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As you continue down the stairs you enter a room vinyl wrapped in a hot neon oasis of flowers in a variety of oriental styles. A second lotus flower rotates on the floor echoing the motion of a flower opening upon a pond.

Bradley says:
“My work is drawn from nature and the natural rhythms in nature. There is always an element of symmetry in my work, from the floral elements to the overall silhouette of the piece. I look for balance and natural patterns. I work rather instinctively with the paper than mathematically; the flow of the piece is important to me so there is life and movement in the silhouette.”

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400 hand-sculpted flowers we’re created from Bradley’s studio and sculpted into a series of landscapes that we’re photographed by Arthur Woodcroft and stitched together to form a large scale wall vinyl. The artistry ran through this collaboration right down to the piecing together of the details of the vinyl.

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Bradley’s idea to turn the flowers into a vinyl wallpaper ment that the scale of the paper flowers could be used in a larger format that usual creating even more drama to the scale of her work.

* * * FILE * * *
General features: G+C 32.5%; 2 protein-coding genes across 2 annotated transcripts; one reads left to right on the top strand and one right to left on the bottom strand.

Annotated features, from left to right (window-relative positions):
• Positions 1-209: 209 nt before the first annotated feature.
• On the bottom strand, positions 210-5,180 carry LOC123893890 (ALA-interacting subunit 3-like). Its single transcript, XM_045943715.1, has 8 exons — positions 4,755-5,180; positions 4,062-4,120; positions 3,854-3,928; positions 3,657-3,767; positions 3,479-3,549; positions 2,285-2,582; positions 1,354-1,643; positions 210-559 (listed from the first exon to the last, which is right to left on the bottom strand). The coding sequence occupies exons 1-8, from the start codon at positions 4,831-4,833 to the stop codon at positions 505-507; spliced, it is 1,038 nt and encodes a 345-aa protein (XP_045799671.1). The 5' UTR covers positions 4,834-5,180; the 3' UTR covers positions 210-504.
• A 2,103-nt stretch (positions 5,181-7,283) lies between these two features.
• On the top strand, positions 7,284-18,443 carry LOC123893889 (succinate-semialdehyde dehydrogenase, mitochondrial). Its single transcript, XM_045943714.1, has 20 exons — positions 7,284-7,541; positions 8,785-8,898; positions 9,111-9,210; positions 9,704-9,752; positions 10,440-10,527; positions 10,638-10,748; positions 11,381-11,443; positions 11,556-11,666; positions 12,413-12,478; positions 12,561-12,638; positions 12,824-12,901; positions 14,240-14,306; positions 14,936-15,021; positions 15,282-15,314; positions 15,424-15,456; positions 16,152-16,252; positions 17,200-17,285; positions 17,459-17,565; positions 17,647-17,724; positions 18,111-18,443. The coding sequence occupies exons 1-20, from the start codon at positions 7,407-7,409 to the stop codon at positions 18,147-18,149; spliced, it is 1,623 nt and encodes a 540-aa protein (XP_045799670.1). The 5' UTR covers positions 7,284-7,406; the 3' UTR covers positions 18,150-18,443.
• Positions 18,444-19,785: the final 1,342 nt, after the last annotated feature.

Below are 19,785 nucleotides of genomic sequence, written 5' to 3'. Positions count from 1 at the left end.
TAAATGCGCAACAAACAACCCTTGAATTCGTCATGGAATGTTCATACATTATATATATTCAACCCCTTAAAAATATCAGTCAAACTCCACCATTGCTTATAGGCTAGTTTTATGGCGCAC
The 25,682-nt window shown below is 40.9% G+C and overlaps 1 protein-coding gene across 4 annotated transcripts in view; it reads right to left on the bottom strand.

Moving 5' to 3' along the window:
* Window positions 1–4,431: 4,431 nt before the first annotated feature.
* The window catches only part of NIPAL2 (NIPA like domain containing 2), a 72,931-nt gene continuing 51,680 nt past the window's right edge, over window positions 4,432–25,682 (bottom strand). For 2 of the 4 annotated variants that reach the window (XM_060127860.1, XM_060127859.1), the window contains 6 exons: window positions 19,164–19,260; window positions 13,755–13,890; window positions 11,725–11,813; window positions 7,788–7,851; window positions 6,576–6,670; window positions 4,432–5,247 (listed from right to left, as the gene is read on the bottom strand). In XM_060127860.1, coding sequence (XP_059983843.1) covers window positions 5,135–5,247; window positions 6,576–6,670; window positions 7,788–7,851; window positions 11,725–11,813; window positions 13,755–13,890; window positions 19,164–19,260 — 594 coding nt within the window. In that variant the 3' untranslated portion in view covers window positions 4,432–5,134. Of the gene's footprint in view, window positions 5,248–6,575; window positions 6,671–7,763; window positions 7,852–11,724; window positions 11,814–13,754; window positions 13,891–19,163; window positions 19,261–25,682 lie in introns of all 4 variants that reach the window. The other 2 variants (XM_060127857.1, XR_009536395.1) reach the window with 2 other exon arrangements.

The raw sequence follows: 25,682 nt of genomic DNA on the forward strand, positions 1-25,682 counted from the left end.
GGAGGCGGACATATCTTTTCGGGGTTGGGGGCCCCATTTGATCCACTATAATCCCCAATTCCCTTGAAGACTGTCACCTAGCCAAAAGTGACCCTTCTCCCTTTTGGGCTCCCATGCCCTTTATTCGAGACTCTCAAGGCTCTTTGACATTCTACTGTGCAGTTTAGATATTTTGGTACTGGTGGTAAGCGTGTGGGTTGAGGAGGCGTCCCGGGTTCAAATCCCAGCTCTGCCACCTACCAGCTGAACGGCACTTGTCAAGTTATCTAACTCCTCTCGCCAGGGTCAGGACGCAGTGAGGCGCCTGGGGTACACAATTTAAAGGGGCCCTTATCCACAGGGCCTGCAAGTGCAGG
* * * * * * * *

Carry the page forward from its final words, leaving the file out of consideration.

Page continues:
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There are many layers to this exhibition, but the development of large wallpaper design is a new exciting avenue for Bradley one that you should see more developments over the coming year!

Zoe Bradley creates Red Rose Dress for Chatswood Chase Sydney

ZOE BRADLEY CREATES RED ROSE DRESS FOR CHATSWOOD CHASE SYDNEY

‘Fashion can create a dream, create fantasy. Its a kind of theatre’. says American Vogue Editor in Chief Anna Wintour and we couldn’t agree more with her. British paper artist and former fashion designer Zoe Bradley has created a large scale piece of theatre with her most recent commission the Red Rose Dress. Asked by prestige shopping centre, Chatswood Chase in Sydney to create a special piece of paper art that reflected the new season of Spring fashion collections, Zoe and her team got to work on designing and making the bespoke paper gown back in August.